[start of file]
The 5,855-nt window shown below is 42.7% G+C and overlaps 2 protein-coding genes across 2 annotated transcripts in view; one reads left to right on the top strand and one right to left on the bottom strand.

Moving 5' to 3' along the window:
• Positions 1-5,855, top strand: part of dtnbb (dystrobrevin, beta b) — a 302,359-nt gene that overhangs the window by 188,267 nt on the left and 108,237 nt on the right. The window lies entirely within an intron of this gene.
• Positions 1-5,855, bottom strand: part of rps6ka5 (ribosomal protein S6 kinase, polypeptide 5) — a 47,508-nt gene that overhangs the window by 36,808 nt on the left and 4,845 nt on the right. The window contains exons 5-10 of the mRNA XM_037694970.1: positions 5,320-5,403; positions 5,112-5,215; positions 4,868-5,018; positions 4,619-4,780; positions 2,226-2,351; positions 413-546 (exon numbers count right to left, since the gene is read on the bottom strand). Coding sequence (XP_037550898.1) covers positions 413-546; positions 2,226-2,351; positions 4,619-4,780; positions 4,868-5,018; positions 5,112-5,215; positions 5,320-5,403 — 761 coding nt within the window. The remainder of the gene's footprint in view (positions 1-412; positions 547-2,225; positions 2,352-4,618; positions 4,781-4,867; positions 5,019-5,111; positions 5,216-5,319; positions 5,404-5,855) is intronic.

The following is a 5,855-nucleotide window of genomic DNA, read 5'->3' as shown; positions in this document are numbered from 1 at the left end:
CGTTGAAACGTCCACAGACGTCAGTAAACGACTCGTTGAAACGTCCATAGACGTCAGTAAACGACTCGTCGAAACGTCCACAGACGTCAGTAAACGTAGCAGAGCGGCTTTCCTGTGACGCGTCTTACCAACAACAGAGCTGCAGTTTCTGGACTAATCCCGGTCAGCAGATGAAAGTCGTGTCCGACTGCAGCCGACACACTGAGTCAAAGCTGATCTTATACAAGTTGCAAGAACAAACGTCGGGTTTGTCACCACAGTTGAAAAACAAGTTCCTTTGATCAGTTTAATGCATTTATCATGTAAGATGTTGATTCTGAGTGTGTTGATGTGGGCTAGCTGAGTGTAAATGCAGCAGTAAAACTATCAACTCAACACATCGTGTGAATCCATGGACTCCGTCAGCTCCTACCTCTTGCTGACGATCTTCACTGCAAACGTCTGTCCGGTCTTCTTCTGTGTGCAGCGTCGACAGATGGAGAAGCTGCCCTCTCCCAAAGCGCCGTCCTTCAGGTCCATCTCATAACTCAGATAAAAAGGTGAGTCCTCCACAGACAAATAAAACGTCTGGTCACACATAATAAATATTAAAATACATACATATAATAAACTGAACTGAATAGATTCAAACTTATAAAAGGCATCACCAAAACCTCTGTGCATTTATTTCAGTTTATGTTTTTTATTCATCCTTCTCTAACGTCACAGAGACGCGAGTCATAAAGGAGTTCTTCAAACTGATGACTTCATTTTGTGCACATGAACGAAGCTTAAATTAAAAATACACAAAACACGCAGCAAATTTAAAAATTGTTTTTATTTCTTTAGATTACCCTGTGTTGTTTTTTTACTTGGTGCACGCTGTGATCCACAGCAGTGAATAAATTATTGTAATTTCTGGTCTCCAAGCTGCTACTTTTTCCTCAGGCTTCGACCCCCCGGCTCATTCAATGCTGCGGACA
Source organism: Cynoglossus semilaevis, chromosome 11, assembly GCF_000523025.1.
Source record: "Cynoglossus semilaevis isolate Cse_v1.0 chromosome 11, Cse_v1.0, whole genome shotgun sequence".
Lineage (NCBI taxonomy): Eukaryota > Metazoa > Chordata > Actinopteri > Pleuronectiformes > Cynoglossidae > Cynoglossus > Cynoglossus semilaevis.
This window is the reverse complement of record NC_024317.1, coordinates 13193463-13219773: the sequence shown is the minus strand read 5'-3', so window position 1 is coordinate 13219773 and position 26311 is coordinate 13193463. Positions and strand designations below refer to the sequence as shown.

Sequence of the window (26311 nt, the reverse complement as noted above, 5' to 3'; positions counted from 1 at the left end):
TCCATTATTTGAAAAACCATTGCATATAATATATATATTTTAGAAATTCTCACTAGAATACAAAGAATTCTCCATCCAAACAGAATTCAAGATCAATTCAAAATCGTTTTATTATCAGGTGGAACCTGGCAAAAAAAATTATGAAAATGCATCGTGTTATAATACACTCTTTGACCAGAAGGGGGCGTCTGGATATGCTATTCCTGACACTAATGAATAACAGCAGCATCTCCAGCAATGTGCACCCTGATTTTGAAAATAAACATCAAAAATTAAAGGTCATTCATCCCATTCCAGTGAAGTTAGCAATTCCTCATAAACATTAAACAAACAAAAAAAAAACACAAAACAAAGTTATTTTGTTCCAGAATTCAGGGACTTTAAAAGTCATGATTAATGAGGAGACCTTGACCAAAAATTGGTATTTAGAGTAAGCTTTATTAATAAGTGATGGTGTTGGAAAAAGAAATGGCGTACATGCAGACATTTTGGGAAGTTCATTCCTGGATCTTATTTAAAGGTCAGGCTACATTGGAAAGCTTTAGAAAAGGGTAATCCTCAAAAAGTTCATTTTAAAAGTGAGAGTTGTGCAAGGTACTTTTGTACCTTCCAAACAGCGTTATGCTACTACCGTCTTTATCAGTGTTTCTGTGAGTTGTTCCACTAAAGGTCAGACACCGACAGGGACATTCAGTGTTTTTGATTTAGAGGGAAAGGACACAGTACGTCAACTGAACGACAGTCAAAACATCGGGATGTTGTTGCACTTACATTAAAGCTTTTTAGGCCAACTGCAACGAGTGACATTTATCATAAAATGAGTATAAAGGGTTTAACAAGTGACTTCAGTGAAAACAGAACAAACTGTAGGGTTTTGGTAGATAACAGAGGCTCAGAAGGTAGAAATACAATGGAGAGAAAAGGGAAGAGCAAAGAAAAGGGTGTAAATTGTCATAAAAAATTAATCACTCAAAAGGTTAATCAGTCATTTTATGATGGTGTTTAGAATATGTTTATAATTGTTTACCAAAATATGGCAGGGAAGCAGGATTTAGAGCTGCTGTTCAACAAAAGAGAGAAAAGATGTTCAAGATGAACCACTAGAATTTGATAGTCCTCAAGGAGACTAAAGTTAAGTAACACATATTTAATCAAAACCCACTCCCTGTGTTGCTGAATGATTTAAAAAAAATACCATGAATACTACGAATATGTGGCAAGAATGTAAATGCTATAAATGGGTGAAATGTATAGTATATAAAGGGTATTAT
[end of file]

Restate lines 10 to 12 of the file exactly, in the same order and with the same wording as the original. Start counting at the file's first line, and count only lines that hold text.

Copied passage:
This window is the reverse complement of record NC_024317.1, coordinates 13193463-13219773: the sequence shown is the minus strand read 5'-3', so window position 1 is coordinate 13219773 and position 26311 is coordinate 13193463. Positions and strand designations below refer to the sequence as shown.

Sequence of the window (26311 nt, the reverse complement as noted above, 5' to 3'; positions counted from 1 at the left end):
TCCATTATTTGAAAAACCATTGCATATAATATATATATTTTAGAAATTCTCACTAGAATACAAAGAATTCTCCATCCAAACAGAATTCAAGATCAATTCAAAATCGTTTTATTATCAGGTGGAACCTGGCAAAAAAAATTATGAAAATGCATCGTGTTATAATACACTCTTTGACCAGAAGGGGGCGTCTGGATATGCTATTCCTGACACTAATGAATAACAGCAGCATCTCCAGCAATGTGCACCCTGATTTTGAAAATAAACATCAAAAATTAAAGGTCATTCATCCCATTCCAGTGAAGTTAGCAATTCCTCATAAACATTAAACAAACAAAAAAAAAACACAAAACAAAGTTATTTTGTTCCAGAATTCAGGGACTTTAAAAGTCATGATTAATGAGGAGACCTTGACCAAAAATTGGTATTTAGAGTAAGCTTTATTAATAAGTGATGGTGTTGGAAAAAGAAATGGCGTACATGCAGACATTTTGGGAAGTTCATTCCTGGATCTTATTTAAAGGTCAGGCTACATTGGAAAGCTTTAGAAAAGGGTAATCCTCAAAAAGTTCATTTTAAAAGTGAGAGTTGTGCAAGGTACTTTTGTACCTTCCAAACAGCGTTATGCTACTACCGTCTTTATCAGTGTTTCTGTGAGTTGTTCCACTAAAGGTCAGACACCGACAGGGACATTCAGTGTTTTTGATTTAGAGGGAAAGGACACAGTACGTCAACTGAACGACAGTCAAAACATCGGGATGTTGTTGCACTTACATTAAAGCTTTTTAGGCCAACTGCAACGAGTGACATTTATCATAAAATGAGTATAAAGGGTTTAACAAGTGACTTCAGTGAAAACAGAACAAACTGTAGGGTTTTGGTAGATAACAGAGGCTCAGAAGGTAGAAATACAATGGAGAGAAAAGGGAAGAGCAAAGAAAAGGGTGTAAATTGTCATAAAAAATTAATCACTCAAAAGGTTAATCAGTCATTTTATGATGGTGTTTAGAATATGTTTATAATTGTTTACCAAAATATGGCAGGGAAGCAGGATTTAGAGCTGCTGTTCAACAAAAGAGAGAAAAGATGTTCAAGATGAACCACTAGAATTTGATAGTCCTCAAGGAGACTAAAGTTAAGTAACACATATTTAATCAAAACCCACTCCCTGTGTTGCTGAATGATTTAAAAAAAATACCATGAATACTACGAATATGTGGCAAGAATGTAAATGCTATAAATGGGTGAAATGTATAGTATATAAAGGGTATTAT